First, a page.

Jair Messias Bolsonaro, of the PSL, was elected president of the Brazilian Republic this Sunday by defeating in the second round the PT’s (Worker’s Party) candidate Fernando Haddad.
Bolsonaro reached 55,205,640 votes (55.54% of the valid votes) and could no longer be surpassed by Haddad, who at that moment amounted to 44,193,523 (44.46%).
Political scientist Carlos Eduardo Martins, a UFRJ professor, said that if Bolsonaro put into effect the promised government program during the campaign, the election of the PSL candidate will bring “expressive social confrontations” in Brazil.
“If the ultra-neoliberal hard-line version is really adopted by him, what is imagined is that they will have expressive social confrontations, it will be seen if the popular vote he had with a majority in Congress to put this kind of practice into the agenda,” he said.
Bolsonaro, at the first attempt of running for president, will succeed Michel Temer (MDB), Dilma Rousseff’s (PT) deputy who took office in 2016 after Lula’s impeachment.
Carlos Eduardo Martins highlighted the fact that Bolsonaro did not go to the debates of the second round despite even being authorized by medical teams. According to the political scientist, Bolsonaro adopted “a strategy of deliberate voiding the elections”.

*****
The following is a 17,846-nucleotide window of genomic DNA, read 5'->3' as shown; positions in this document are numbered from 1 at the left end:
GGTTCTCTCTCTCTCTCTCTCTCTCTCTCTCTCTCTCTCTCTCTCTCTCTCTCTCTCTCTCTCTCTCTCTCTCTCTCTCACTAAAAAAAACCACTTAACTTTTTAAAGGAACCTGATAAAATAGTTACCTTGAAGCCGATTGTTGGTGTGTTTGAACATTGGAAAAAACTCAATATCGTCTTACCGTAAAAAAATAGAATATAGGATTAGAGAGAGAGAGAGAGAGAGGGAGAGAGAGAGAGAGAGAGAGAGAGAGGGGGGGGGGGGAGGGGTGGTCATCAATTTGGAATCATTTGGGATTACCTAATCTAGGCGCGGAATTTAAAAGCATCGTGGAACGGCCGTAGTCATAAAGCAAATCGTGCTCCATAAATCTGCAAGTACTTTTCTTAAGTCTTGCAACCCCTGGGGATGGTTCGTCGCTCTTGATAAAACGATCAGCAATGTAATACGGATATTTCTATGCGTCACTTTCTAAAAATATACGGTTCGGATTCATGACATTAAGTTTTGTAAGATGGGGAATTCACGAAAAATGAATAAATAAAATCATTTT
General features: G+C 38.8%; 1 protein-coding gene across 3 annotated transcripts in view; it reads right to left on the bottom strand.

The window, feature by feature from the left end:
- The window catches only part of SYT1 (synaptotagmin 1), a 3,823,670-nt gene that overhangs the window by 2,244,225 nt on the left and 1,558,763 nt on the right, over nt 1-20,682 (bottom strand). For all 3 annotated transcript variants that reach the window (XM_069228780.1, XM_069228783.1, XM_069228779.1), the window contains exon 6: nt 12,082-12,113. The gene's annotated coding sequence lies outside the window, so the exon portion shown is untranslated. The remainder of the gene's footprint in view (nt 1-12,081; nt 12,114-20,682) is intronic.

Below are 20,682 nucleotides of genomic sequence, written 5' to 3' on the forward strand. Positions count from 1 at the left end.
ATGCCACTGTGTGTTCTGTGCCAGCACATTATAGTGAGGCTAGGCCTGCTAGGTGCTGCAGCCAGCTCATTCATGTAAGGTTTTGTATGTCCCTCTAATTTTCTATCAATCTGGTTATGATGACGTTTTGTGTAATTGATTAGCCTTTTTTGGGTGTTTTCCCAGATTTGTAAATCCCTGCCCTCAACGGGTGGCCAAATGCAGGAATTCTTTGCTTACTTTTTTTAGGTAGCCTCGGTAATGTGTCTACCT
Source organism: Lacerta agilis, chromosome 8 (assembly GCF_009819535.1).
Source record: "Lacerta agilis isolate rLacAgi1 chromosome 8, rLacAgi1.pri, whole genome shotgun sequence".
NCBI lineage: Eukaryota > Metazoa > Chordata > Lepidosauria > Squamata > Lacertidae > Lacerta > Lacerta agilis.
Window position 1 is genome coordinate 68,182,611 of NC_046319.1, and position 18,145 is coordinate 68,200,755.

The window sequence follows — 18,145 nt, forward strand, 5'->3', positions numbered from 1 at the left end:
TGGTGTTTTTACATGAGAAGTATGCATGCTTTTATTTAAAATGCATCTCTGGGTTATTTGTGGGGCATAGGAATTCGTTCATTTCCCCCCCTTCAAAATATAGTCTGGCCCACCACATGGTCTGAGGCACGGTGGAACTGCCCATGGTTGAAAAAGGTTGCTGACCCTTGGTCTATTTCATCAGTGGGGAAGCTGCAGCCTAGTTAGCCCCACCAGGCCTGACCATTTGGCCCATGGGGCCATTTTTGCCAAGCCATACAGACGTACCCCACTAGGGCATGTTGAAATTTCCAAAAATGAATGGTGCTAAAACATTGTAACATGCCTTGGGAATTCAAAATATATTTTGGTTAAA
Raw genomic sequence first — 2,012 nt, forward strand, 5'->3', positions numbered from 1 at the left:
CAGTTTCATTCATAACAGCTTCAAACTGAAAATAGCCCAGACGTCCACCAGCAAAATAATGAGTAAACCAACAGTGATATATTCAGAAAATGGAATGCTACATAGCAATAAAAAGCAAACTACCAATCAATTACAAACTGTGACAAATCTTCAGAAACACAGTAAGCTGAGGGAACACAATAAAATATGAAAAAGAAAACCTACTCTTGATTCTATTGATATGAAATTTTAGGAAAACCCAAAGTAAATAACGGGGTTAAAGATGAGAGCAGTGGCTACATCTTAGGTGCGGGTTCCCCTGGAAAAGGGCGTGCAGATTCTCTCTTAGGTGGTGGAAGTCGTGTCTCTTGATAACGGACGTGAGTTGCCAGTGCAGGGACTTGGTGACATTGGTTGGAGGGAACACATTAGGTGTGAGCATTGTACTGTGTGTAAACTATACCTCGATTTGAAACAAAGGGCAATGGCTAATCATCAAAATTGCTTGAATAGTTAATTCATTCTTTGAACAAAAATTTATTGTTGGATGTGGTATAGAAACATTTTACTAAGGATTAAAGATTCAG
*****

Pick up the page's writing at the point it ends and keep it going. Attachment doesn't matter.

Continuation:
“It was the first time in a second round election in Brazil that a candidate did not attend [a debate] and does not submit to a more detailed popular assessment. It put us in a situation where no one knows what Bolsonaro’s program is,” he said.
The electoral campaign began in August with 13 candidates for the Presidency of the Republic, the largest number of competitors since 1989 when there were 22 candidates.
Meanwhile, receiving for the first time in its history an international observation mission, Brazil was praised today by the head of the Organization of American States (OAS) initiative, Laura Chinchilla.
Speaking to reporters during a visit to the Integrated Command and Control Center of the National Secretariat of Public Security (Senasp), Laura, who is also a former president of Costa Rica, said she was “positively impressed” with the organization of the elections.
The OAS representative noted that in “much smaller” democracies than Brazil, “much higher numbers of incidents of electoral crime” are often reported than in the case on Sunday. Laura also highlighted the integration between the electoral authorities and congratulated the “maturity of the voters” who “understood that differences are resolved in an institutional manner and with voting.”
The invitation to observe the smoothness of the elections was made by the Ministry of Foreign Affairs and the Higher Electoral Court earlier this year. In the end, the OAS mission should release a comprehensive report outlining the strengths and recommendations for strengthening the elections in Brazil.